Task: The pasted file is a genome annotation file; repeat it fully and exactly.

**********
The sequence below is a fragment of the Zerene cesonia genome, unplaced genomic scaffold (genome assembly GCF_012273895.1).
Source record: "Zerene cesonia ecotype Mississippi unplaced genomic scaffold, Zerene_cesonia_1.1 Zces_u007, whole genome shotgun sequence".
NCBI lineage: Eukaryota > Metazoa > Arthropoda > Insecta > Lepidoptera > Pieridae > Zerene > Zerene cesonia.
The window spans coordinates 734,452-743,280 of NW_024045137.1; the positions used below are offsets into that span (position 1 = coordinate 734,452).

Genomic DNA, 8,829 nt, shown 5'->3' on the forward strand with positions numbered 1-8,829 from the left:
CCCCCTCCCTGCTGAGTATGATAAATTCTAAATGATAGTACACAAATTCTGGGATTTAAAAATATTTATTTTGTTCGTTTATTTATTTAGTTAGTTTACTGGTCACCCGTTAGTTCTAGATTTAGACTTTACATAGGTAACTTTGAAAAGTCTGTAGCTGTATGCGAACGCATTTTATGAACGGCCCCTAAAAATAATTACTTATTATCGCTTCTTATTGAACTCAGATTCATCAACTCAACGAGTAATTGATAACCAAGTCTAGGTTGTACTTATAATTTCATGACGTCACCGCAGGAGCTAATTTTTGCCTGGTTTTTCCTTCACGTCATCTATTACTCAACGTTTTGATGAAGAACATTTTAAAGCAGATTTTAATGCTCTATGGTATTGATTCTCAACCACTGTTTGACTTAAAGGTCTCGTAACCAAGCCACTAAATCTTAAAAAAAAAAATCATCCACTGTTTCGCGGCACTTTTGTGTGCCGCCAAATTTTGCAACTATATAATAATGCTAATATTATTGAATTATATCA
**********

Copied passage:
The sequence below is a fragment of the Zerene cesonia genome, unplaced genomic scaffold (genome assembly GCF_012273895.1).
Source record: "Zerene cesonia ecotype Mississippi unplaced genomic scaffold, Zerene_cesonia_1.1 Zces_u007, whole genome shotgun sequence".
NCBI lineage: Eukaryota > Metazoa > Arthropoda > Insecta > Lepidoptera > Pieridae > Zerene > Zerene cesonia.
The window spans coordinates 734,452-743,280 of NW_024045137.1; the positions used below are offsets into that span (position 1 = coordinate 734,452).

Genomic DNA, 8,829 nt, shown 5'->3' on the forward strand with positions numbered 1-8,829 from the left:
CCCCCTCCCTGCTGAGTATGATAAATTCTAAATGATAGTACACAAATTCTGGGATTTAAAAATATTTATTTTGTTCGTTTATTTATTTAGTTAGTTTACTGGTCACCCGTTAGTTCTAGATTTAGACTTTACATAGGTAACTTTGAAAAGTCTGTAGCTGTATGCGAACGCATTTTATGAACGGCCCCTAAAAATAATTACTTATTATCGCTTCTTATTGAACTCAGATTCATCAACTCAACGAGTAATTGATAACCAAGTCTAGGTTGTACTTATAATTTCATGACGTCACCGCAGGAGCTAATTTTTGCCTGGTTTTTCCTTCACGTCATCTATTACTCAACGTTTTGATGAAGAACATTTTAAAGCAGATTTTAATGCTCTATGGTATTGATTCTCAACCACTGTTTGACTTAAAGGTCTCGTAACCAAGCCACTAAATCTTAAAAAAAAAAATCATCCACTGTTTCGCGGCACTTTTGTGTGCCGCCAAATTTTGCAACTATATAATAATGCTAATATTATTGAATTATATCA